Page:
• Parents are often reluctant to report bullying to school officials, but bullying might not stop without the help of adults. Call or set up an appointment to talk with your child's teacher. He or she will probably be in the best position to understand the relationships between your child and his or her peers at school. Keep your emotions in check. Give factual information about your child's experience of being bullied including who, what, when, where, and how.
  • Ask the teacher to talk with other adults who interact with your child at school (such as the music teacher, physical education teacher, or bus driver) to see whether they have observed students bullying your child. Emphasize that you want to work with the staff at school to find a solution to stop the bullying, for the sake of your child as well as other students. Schools can develop policies to create a caring environment and employ evidence-based strategies to prevent bullying.
  • If you are not comfortable talking with your child's teacher, or if you are not satisfied with the conversation, make an appointment to meet with your child's guidance counselor or principal to discuss your concerns.
  • Do not contact the parents of the student(s) who bullied your child. This is usually a parent's first response, but sometimes it makes matters worse. School officials should contact the parents of the child or children who did the bullying.
  • Commit to making the bullying stop. Talk regularly with your child and with school staff to see whether the bullying has stopped. If the bullying persists, contact school authorities again.

Help your child become more resistant to bullying.

  • Help to develop talents or positive attributes of your child. Suggest and facilitate music, athletics, and art activities. Doing so may help your child be more confident among his or her peers.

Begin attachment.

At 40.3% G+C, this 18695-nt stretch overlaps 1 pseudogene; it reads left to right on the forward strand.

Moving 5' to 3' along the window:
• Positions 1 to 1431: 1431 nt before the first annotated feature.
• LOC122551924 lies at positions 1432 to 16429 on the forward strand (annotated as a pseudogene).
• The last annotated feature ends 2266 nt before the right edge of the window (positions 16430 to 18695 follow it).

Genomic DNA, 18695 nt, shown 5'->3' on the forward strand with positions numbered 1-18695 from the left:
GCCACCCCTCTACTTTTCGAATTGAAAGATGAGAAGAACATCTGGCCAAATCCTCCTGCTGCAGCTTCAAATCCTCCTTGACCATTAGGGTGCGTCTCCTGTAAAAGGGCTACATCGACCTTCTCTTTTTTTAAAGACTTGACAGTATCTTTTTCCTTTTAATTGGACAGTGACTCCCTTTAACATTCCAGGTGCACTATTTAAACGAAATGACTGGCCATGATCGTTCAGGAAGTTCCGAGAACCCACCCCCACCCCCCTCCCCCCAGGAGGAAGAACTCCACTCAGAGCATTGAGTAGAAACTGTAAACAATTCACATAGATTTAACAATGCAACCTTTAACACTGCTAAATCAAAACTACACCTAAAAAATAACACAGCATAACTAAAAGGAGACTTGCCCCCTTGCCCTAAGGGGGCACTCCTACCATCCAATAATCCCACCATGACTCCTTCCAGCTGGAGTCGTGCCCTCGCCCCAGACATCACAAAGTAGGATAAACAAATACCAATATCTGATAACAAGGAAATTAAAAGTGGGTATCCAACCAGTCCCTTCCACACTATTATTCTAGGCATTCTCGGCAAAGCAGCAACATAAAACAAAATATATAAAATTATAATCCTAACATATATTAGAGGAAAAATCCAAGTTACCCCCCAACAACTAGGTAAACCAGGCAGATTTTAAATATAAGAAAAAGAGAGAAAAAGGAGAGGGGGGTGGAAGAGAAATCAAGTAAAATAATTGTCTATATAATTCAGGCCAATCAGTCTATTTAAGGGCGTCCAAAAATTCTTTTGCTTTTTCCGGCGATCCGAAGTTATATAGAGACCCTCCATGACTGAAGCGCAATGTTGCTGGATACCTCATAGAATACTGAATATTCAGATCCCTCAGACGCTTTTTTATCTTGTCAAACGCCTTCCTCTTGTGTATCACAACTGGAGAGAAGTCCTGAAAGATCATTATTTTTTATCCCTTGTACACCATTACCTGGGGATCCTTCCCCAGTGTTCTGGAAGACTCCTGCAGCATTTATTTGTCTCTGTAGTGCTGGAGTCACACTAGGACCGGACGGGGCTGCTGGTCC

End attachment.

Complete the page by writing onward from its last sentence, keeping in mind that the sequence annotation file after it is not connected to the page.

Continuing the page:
• Encourage your child to make contact with friendly students in his or her class. Your child's teacher may be able to suggest students with whom your child can make friends, spend time, or collaborate on work. Help your child meet new friends outside of the school environment. A new environment can provide a "fresh start" for a child who has been bullied repeatedly.
  • Teach your child safety strategies. Teach him or her how to seek help from an adult when feeling threatened by a bully. Talk about whom he or she should go to for help and role-play what he or she should say. Assure your child that reporting bullying is not the same as tattling.
  • Ask yourself if your child is being bullied because of a learning difficulty or a lack of social skills. If your child is hyperactive, impulsive, or overly talkative, the child who bullies may be reacting out of annoyance. This doesn't make the bullying right, but it may help to explain why your child is being bullied. If your child easily irritates people, seek help from a counselor so that your child can better learn the informal social rules of his or her peer group.
  • Make sure your child has a safe and loving home environment where he or she can take shelter, physically and emotionally. Always maintain open lines of communication with your child.